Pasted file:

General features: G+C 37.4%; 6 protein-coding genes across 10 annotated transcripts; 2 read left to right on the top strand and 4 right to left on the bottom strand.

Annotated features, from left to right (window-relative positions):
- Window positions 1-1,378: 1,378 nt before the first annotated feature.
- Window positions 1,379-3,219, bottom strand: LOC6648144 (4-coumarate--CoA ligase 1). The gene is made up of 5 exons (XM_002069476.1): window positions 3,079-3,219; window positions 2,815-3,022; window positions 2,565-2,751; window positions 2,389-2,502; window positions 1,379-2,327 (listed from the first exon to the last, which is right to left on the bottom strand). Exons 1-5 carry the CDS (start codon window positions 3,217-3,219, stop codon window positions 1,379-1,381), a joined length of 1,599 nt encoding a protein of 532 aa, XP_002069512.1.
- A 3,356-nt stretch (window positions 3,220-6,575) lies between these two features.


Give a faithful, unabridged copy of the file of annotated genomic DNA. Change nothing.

General features: G+C 37.4%; 6 protein-coding genes across 10 annotated transcripts; 2 read left to right on the top strand and 4 right to left on the bottom strand.

Annotated features, from left to right (window-relative positions):
- Window positions 1-1,378: 1,378 nt before the first annotated feature.
- Window positions 1,379-3,219, bottom strand: LOC6648144 (4-coumarate--CoA ligase 1). The gene is made up of 5 exons (XM_002069476.1): window positions 3,079-3,219; window positions 2,815-3,022; window positions 2,565-2,751; window positions 2,389-2,502; window positions 1,379-2,327 (listed from the first exon to the last, which is right to left on the bottom strand). Exons 1-5 carry the CDS (start codon window positions 3,217-3,219, stop codon window positions 1,379-1,381), a joined length of 1,599 nt encoding a protein of 532 aa, XP_002069512.1.
- A 3,356-nt stretch (window positions 3,220-6,575) lies between these two features.